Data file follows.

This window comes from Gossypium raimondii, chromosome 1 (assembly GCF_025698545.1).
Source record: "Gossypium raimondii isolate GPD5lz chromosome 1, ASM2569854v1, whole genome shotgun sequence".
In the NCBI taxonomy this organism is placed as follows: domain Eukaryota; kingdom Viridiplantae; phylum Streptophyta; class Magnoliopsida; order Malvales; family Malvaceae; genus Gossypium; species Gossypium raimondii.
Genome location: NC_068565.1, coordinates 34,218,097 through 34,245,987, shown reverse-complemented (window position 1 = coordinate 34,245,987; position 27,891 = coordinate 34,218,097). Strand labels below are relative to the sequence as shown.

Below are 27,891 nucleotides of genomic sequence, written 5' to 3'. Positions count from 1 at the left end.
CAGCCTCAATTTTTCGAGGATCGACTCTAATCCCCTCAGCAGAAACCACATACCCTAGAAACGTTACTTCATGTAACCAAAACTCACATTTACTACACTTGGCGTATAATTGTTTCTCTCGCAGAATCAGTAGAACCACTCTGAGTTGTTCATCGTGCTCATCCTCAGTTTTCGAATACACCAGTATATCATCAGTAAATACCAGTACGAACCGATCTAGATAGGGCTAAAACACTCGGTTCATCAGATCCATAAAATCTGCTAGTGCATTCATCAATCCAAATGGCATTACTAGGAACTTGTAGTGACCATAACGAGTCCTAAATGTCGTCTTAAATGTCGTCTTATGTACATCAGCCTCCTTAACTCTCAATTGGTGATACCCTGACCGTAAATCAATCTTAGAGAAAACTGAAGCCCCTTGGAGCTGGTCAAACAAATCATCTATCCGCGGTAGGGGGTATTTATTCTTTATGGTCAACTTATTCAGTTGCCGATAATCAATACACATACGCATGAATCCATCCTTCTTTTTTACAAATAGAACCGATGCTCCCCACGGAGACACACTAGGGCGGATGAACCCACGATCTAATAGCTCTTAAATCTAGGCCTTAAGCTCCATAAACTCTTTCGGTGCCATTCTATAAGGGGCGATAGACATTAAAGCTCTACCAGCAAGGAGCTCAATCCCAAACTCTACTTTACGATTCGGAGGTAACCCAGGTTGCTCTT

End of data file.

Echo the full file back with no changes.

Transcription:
This window comes from Gossypium raimondii, chromosome 1 (assembly GCF_025698545.1).
Source record: "Gossypium raimondii isolate GPD5lz chromosome 1, ASM2569854v1, whole genome shotgun sequence".
In the NCBI taxonomy this organism is placed as follows: domain Eukaryota; kingdom Viridiplantae; phylum Streptophyta; class Magnoliopsida; order Malvales; family Malvaceae; genus Gossypium; species Gossypium raimondii.
Genome location: NC_068565.1, coordinates 34,218,097 through 34,245,987, shown reverse-complemented (window position 1 = coordinate 34,245,987; position 27,891 = coordinate 34,218,097). Strand labels below are relative to the sequence as shown.

Below are 27,891 nucleotides of genomic sequence, written 5' to 3'. Positions count from 1 at the left end.
CAGCCTCAATTTTTCGAGGATCGACTCTAATCCCCTCAGCAGAAACCACATACCCTAGAAACGTTACTTCATGTAACCAAAACTCACATTTACTACACTTGGCGTATAATTGTTTCTCTCGCAGAATCAGTAGAACCACTCTGAGTTGTTCATCGTGCTCATCCTCAGTTTTCGAATACACCAGTATATCATCAGTAAATACCAGTACGAACCGATCTAGATAGGGCTAAAACACTCGGTTCATCAGATCCATAAAATCTGCTAGTGCATTCATCAATCCAAATGGCATTACTAGGAACTTGTAGTGACCATAACGAGTCCTAAATGTCGTCTTAAATGTCGTCTTATGTACATCAGCCTCCTTAACTCTCAATTGGTGATACCCTGACCGTAAATCAATCTTAGAGAAAACTGAAGCCCCTTGGAGCTGGTCAAACAAATCATCTATCCGCGGTAGGGGGTATTTATTCTTTATGGTCAACTTATTCAGTTGCCGATAATCAATACACATACGCATGAATCCATCCTTCTTTTTTACAAATAGAACCGATGCTCCCCACGGAGACACACTAGGGCGGATGAACCCACGATCTAATAGCTCTTAAATCTAGGCCTTAAGCTCCATAAACTCTTTCGGTGCCATTCTATAAGGGGCGATAGACATTAAAGCTCTACCAGCAAGGAGCTCAATCCCAAACTCTACTTTACGATTCGGAGGTAACCCAGGTTGCTCTT